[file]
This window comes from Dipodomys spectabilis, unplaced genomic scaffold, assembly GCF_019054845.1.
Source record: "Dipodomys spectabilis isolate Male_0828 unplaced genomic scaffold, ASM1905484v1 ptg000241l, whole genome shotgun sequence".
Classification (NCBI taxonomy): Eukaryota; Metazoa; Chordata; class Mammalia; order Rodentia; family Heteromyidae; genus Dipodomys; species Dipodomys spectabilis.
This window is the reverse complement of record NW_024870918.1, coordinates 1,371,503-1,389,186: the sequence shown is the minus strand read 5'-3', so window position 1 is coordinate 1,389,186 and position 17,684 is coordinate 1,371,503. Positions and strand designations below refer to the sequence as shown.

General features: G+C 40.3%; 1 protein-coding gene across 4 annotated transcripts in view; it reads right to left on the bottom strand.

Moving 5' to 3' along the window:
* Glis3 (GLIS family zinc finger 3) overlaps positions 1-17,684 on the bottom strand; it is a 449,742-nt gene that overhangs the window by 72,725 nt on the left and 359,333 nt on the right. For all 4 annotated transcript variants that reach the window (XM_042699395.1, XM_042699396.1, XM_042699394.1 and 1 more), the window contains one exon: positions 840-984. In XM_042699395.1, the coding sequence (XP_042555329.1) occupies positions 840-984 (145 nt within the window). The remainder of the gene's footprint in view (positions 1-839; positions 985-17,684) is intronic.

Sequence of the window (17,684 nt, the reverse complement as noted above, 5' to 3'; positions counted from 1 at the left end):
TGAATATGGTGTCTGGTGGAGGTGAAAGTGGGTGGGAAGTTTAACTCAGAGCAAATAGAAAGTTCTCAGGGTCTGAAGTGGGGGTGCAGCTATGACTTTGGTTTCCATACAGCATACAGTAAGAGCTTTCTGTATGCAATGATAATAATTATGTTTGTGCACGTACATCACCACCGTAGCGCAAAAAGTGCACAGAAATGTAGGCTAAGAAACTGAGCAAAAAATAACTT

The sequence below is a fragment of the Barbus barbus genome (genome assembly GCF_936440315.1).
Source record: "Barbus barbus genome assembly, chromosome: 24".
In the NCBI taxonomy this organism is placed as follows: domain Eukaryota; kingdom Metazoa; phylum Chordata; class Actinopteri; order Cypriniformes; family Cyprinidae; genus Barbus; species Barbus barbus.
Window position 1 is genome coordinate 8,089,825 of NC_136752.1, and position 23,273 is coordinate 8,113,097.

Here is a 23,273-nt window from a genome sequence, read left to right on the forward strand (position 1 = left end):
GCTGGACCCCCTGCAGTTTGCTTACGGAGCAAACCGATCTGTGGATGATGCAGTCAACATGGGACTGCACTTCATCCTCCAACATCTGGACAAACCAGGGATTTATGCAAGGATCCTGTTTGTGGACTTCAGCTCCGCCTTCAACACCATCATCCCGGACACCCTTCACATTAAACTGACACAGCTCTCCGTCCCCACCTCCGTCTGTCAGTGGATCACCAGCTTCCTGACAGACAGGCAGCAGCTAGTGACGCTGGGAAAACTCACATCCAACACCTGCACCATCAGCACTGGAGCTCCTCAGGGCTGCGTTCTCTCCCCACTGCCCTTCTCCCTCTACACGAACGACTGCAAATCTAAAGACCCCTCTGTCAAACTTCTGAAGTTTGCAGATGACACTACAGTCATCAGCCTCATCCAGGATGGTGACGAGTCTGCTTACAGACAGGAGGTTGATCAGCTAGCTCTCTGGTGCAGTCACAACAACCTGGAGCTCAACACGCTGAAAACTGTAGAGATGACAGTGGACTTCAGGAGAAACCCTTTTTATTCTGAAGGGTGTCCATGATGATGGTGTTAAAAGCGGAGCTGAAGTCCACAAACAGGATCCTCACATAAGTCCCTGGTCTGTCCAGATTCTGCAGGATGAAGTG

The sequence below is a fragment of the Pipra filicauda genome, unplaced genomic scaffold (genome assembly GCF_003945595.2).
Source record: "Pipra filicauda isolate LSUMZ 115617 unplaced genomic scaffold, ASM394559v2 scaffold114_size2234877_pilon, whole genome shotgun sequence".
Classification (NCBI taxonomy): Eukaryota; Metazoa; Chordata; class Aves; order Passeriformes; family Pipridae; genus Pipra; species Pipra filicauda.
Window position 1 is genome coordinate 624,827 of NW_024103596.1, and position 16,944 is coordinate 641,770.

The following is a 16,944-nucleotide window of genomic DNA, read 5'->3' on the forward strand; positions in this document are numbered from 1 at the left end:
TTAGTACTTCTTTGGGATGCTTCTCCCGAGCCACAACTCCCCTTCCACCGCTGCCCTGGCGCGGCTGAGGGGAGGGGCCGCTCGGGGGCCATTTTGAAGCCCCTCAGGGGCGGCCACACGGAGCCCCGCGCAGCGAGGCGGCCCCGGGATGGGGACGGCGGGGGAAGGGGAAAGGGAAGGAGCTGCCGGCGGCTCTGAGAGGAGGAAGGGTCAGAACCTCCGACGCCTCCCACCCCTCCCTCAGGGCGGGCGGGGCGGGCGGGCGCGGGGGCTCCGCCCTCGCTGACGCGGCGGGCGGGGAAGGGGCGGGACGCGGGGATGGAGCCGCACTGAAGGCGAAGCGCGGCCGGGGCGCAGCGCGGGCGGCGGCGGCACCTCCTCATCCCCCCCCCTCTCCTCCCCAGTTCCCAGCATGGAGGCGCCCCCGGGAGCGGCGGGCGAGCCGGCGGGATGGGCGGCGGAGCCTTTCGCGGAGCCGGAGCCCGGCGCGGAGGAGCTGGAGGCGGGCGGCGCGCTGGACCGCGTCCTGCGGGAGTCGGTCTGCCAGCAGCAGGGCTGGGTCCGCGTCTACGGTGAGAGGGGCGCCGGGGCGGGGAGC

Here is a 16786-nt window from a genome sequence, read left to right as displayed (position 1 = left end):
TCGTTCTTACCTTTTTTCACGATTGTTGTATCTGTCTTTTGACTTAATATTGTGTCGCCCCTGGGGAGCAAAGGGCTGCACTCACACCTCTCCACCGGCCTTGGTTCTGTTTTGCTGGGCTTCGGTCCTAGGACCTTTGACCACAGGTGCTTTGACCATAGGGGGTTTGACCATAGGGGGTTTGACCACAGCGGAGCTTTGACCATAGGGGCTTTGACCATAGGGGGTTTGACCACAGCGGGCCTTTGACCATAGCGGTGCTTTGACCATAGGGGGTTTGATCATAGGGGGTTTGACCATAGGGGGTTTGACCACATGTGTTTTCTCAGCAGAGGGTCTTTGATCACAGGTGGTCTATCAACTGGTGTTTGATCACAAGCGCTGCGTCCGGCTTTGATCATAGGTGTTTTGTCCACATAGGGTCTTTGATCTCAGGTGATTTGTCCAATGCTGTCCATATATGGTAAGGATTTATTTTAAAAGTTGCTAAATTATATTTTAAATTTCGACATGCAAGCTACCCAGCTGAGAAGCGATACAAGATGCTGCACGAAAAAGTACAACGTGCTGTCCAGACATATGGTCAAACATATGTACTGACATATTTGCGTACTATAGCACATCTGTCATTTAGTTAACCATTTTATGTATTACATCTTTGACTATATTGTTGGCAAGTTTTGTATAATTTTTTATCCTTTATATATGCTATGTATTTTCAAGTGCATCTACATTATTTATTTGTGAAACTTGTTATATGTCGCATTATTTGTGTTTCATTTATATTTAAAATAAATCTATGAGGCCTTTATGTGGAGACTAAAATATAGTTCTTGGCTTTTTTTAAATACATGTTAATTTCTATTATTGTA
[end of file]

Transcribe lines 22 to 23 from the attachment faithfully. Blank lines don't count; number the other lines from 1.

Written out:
Here is a 16786-nt window from a genome sequence, read left to right as displayed (position 1 = left end):
TCGTTCTTACCTTTTTTCACGATTGTTGTATCTGTCTTTTGACTTAATATTGTGTCGCCCCTGGGGAGCAAAGGGCTGCACTCACACCTCTCCACCGGCCTTGGTTCTGTTTTGCTGGGCTTCGGTCCTAGGACCTTTGACCACAGGTGCTTTGACCATAGGGGGTTTGACCATAGGGGGTTTGACCACAGCGGAGCTTTGACCATAGGGGCTTTGACCATAGGGGGTTTGACCACAGCGGGCCTTTGACCATAGCGGTGCTTTGACCATAGGGGGTTTGATCATAGGGGGTTTGACCATAGGGGGTTTGACCACATGTGTTTTCTCAGCAGAGGGTCTTTGATCACAGGTGGTCTATCAACTGGTGTTTGATCACAAGCGCTGCGTCCGGCTTTGATCATAGGTGTTTTGTCCACATAGGGTCTTTGATCTCAGGTGATTTGTCCAATGCTGTCCATATATGGTAAGGATTTATTTTAAAAGTTGCTAAATTATATTTTAAATTTCGACATGCAAGCTACCCAGCTGAGAAGCGATACAAGATGCTGCACGAAAAAGTACAACGTGCTGTCCAGACATATGGTCAAACATATGTACTGACATATTTGCGTACTATAGCACATCTGTCATTTAGTTAACCATTTTATGTATTACATCTTTGACTATATTGTTGGCAAGTTTTGTATAATTTTTTATCCTTTATATATGCTATGTATTTTCAAGTGCATCTACATTATTTATTTGTGAAACTTGTTATATGTCGCATTATTTGTGTTTCATTTATATTTAAAATAAATCTATGAGGCCTTTATGTGGAGACTAAAATATAGTTCTTGGCTTTTTTTAAATACATGTTAATTTCTATTATTGTA